He replied: With regard to these people who had intercourse when they were still disbelievers, if they believed that this intercourse occurred in the context of a marriage contract that they thought was valid, even though it is invalid according to sharee‘ah, the marriage contract is valid and the children belong to that man. For example, when he was still a disbeliever, a man proposed to a woman that he should be her husband and she agreed, and they thought that this was a marriage contract, then the man and woman became Muslim. We say: Your marriage is still valid and there is no need to repeat the marriage contract, and any children that you had are your children, unless the wife is not permissible for the husband in Islam. An example of that is if he was a Magian and married his sister, as the Magians regard it as permissible to marry mahrams (close relatives). If he married his sister when he was a disbeliever, then he became Muslim and she became Muslim, they must be separated because the woman is not permissible for the man. With regard to the group of people you mention we say: If they believe that what they did of having relationships with these women was a marriage, then it is not zina and the children belong to them. But if you believed that it was zina and you attributed these children to yourself when you were still a disbeliever -- i.e., the zaani said: These are my children -- then they are his children, so long as there is no one to dispute with him on this issue. But if they did not attribute these children to themselves, then they are not their children.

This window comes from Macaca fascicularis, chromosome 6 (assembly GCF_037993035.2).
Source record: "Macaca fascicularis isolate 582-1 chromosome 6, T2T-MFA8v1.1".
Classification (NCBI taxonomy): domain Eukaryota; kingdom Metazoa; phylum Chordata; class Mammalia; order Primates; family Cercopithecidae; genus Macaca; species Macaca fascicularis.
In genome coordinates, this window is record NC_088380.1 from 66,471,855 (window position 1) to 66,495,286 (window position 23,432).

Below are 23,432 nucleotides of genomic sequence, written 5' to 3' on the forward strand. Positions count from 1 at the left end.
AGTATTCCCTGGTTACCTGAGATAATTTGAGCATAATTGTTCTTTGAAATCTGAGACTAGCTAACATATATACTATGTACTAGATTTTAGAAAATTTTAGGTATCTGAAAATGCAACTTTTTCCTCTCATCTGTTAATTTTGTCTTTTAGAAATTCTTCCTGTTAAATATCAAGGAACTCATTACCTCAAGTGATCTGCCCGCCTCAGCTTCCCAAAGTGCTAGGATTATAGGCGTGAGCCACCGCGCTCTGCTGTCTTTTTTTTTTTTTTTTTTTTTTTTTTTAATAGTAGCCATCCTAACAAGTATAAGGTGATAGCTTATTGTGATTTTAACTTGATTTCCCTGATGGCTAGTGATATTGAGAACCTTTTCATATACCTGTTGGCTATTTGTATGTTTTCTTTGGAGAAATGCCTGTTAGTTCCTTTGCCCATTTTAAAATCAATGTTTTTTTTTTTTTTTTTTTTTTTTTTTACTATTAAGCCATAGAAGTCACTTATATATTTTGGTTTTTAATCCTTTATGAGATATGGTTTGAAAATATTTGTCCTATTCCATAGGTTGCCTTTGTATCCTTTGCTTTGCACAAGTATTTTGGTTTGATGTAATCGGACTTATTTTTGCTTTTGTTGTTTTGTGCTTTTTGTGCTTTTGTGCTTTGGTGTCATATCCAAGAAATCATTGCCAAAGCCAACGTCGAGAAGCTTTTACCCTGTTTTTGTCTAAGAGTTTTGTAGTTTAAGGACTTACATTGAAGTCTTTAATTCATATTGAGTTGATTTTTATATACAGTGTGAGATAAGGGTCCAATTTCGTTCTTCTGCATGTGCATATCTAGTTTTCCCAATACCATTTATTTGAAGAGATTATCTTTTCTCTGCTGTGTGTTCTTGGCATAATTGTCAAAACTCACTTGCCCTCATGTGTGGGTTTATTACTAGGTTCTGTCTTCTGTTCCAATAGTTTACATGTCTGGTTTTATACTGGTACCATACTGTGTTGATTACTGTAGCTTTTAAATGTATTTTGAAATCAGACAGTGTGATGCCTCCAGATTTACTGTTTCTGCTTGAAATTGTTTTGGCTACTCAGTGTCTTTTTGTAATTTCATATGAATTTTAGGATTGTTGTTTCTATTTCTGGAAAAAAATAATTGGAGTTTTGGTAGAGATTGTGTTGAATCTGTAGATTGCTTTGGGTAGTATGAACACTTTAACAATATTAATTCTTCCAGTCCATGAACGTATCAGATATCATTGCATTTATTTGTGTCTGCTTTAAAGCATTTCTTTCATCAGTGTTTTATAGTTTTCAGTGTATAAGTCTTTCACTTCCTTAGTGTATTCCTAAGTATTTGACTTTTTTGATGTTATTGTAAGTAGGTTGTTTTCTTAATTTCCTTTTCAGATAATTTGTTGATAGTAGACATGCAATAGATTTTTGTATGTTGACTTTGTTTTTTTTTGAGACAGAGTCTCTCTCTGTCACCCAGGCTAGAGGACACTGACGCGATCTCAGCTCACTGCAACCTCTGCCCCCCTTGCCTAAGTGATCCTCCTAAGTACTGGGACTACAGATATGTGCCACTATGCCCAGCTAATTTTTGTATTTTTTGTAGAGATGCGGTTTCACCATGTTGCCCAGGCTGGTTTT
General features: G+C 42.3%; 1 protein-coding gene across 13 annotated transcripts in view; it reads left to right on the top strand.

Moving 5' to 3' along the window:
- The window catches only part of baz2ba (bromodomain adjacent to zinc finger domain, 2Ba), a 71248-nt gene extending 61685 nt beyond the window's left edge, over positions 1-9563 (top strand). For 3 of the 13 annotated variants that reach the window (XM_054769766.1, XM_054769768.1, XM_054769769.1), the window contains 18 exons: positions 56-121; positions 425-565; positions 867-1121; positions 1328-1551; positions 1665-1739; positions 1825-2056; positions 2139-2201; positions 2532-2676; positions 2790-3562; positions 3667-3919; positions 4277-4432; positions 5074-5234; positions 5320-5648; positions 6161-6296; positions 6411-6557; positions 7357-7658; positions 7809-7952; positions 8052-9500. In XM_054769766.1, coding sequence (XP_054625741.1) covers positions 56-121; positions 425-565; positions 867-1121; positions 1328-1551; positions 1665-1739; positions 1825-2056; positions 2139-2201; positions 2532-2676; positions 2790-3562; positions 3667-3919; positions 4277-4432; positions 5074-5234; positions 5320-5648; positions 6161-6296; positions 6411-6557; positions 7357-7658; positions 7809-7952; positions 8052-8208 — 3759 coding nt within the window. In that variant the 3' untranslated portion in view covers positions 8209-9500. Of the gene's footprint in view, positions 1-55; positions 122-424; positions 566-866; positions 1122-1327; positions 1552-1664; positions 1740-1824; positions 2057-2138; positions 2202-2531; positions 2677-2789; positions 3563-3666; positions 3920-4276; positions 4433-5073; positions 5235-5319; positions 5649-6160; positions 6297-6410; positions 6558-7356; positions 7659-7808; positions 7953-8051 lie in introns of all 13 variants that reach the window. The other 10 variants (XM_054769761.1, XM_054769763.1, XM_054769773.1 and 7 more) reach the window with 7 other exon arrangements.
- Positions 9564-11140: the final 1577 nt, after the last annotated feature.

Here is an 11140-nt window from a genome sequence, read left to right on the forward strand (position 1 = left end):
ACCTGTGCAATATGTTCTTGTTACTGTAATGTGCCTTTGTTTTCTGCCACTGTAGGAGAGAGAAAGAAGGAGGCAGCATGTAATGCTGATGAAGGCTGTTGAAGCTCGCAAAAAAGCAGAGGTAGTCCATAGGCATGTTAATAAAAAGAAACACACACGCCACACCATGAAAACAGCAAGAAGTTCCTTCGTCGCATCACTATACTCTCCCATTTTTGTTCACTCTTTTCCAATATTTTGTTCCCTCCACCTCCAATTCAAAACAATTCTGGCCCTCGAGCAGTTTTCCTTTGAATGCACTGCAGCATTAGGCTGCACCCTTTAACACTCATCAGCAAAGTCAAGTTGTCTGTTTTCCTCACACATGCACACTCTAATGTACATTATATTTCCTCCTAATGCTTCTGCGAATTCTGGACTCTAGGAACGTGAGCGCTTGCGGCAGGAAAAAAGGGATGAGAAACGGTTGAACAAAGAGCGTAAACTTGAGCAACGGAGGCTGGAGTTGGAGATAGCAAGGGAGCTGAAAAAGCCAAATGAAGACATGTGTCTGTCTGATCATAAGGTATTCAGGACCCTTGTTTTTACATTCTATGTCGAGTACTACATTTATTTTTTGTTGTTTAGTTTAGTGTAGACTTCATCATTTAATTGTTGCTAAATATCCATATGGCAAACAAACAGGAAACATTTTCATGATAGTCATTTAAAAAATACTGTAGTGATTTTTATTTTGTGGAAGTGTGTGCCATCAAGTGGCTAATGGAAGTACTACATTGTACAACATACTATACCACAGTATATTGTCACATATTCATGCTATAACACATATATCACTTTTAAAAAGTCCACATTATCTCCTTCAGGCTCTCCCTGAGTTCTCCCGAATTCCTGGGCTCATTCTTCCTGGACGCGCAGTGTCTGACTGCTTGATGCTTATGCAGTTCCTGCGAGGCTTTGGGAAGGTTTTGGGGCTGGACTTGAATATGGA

With regard to maintenance, if we determine that they are their children, then they are obliged to spend on their maintenance; if we have not determined that, then they are not obliged to spend on their maintenance.
End quote from Fataawa Noor ‘ala ad-Darb.